Respecting Patient Choices
When approaching end of life, healthcare decisions about care are often made collaboratively between patients, their family, and their physician. In these conversations, it is important that both family members and healthcare providers respect the patient’s wishes – even if they are no longer able to communicate them.
Understanding Your Role as a Caregiver
Family caregivers play an essential role in patient care at end of life. They often wear a number of hats, providing some combination of physical care, emotional care, financial support, and logistical support, while acting as a resource and advocate for their loved one.
If your loved one is able to communicate their wishes, you can offer to help weigh the pros and cons of treatment options, consider long- and short-term expectations, and assist in navigating the healthcare system and any insurance considerations. You may seek out additional information, talk through options with healthcare providers, assist in coming up with a list of questions, and encourage your loved one to speak with a therapist, spiritual guide, counselor, or social worker about their goals and options.
If you disagree with a decision your loved one makes about their care, it is important to remember that it is your loved one’s decision to make. They may ask for your opinion and still make a different choice. Even if you don’t agree with their choice, it is important to support your loved one and help them communicate their decision just as you would want someone to support your final decisions.
If your loved one is incapacitated and no longer able to communicate their wishes, you may be asked to decide on their behalf. Ideally, your loved one would have created an advance directive to make their wishes clear or at least discussed their wishes informally. If so, follow the intent of their wishes. If there is any doubt, speak with your loved one’s healthcare team who can explain the options and assist you through the healthcare decision-making process.
If your loved one has not made their wishes known, work with your loved one’s healthcare team to make decisions that are in alignment with what you know of their values and goals.
Understanding the Physician’s Role
Similar to the role of a family caregiver, physicians and other healthcare providers must respect their patient’s autonomy and right to direct their care, even if they choose to not follow the recommendations of healthcare providers.
A key element of respecting patient choices is providing them with the option of true informed consent. This means providing the information needed to understand the risks and benefits of a proposed treatment plan, as well as providing reasonable alternatives – including the option of discontinuing treatment, so they can make the best possible decision on their own.
Since patients often make healthcare decisions alongside their family, physicians must balance supporting the patient’s individual wishes against undue coercion while still understanding that sometimes the patient may choose to put their family’s wishes ahead of their own.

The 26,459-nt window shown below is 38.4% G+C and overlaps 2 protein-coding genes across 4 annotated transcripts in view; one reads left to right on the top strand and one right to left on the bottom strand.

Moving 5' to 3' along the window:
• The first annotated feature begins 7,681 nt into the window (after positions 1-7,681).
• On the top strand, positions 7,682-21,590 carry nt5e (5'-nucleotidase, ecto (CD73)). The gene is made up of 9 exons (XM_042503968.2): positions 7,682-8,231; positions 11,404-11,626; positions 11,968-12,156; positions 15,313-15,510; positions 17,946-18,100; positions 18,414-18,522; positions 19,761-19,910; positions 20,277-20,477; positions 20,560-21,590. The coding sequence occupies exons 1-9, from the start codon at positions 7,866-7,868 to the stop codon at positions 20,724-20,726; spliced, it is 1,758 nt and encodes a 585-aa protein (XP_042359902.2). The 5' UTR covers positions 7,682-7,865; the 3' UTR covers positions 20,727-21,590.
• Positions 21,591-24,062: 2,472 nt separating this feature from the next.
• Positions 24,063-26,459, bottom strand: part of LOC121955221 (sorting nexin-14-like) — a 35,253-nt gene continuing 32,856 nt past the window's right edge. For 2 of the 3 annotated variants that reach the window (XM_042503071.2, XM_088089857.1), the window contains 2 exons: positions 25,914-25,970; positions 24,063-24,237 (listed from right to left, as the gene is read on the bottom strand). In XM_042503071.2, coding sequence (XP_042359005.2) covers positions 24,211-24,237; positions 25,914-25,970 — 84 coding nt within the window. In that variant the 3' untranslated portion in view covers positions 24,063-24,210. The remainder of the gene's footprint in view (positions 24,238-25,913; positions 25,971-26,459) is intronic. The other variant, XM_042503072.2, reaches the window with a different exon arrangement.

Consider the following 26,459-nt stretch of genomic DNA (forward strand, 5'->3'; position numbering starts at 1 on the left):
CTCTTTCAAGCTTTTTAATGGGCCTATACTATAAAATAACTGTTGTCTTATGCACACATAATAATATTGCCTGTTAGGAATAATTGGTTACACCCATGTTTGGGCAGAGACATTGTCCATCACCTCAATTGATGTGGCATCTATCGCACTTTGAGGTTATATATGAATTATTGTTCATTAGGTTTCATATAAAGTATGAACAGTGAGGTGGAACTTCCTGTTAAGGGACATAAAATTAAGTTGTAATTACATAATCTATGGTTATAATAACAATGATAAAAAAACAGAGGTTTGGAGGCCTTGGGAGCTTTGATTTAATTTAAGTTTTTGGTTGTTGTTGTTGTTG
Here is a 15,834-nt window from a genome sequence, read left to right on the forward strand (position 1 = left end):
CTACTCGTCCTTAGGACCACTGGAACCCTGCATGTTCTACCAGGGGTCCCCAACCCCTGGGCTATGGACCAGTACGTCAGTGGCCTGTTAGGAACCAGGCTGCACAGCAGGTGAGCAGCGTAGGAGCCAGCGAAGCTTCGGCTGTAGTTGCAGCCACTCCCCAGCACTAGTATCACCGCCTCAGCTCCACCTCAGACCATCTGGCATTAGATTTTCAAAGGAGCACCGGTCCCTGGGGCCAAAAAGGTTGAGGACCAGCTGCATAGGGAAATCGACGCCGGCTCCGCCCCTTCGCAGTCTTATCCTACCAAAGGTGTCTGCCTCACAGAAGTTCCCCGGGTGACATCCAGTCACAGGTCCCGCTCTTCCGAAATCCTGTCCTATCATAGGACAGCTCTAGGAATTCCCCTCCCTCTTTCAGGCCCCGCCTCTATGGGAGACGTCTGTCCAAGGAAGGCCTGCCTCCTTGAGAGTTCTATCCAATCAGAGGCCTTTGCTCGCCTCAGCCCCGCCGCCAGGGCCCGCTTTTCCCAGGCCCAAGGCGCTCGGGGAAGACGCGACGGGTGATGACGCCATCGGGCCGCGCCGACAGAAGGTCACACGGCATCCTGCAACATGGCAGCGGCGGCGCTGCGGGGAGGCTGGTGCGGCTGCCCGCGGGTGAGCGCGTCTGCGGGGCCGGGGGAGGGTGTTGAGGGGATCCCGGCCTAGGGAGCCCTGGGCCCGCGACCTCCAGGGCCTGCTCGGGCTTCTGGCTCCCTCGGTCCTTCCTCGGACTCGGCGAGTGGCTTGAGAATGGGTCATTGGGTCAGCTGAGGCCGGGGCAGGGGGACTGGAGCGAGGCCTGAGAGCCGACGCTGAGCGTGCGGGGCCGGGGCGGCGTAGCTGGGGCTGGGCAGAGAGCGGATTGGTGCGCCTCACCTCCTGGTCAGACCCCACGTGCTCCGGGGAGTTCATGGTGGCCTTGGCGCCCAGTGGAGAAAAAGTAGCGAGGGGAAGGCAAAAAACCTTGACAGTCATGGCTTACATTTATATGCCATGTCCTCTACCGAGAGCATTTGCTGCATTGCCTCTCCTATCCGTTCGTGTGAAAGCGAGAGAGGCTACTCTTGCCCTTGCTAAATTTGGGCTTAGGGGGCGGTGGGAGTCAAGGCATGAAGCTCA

When a patient is unable to communicate their medical wishes, their healthcare team must work with the family to determine who will have the final say in medical decisions. In some states, there may be laws in place that determine the order of priority for who can make decisions when a patient does not have an advance directive or healthcare power of attorney in place.
Documents That Help Honor Patient Wishes
All adults, regardless of their age or health, should have a plan in place for serious accidents or illness. This plan will likely change and evolve over time as priorities shift. Putting these wishes in writing is a great kindness to family members who may be forced to make difficult decisions in a crisis. The tools below provide them with an understanding of what their loved one’s wishes would be and provides the legal authority to make them:
- An advance directive or living will state what medical care an individual wishes to receive if they can no longer speak for themselves. It can include information about life-saving measures, treatments they do or do not want to receive, their vision for their funeral, or other information they would want physicians and loved ones to know.
- A healthcare power of attorney names the person who will make the healthcare decisions if the individual is no longer able to make them themselves. It can be a family member, a friend, an attorney, or another person they trust to follow their healthcare wishes.
- A financial power of attorney names the person who will make the financial decisions if the individual is no longer able to make them themselves. It does not need to be the same person as their healthcare power of attorney.
Crossroads Hospice & Palliative Care supports patients facing serious or terminal health issues. Call 1-888-564-3405 to learn more about hospice eligibility.
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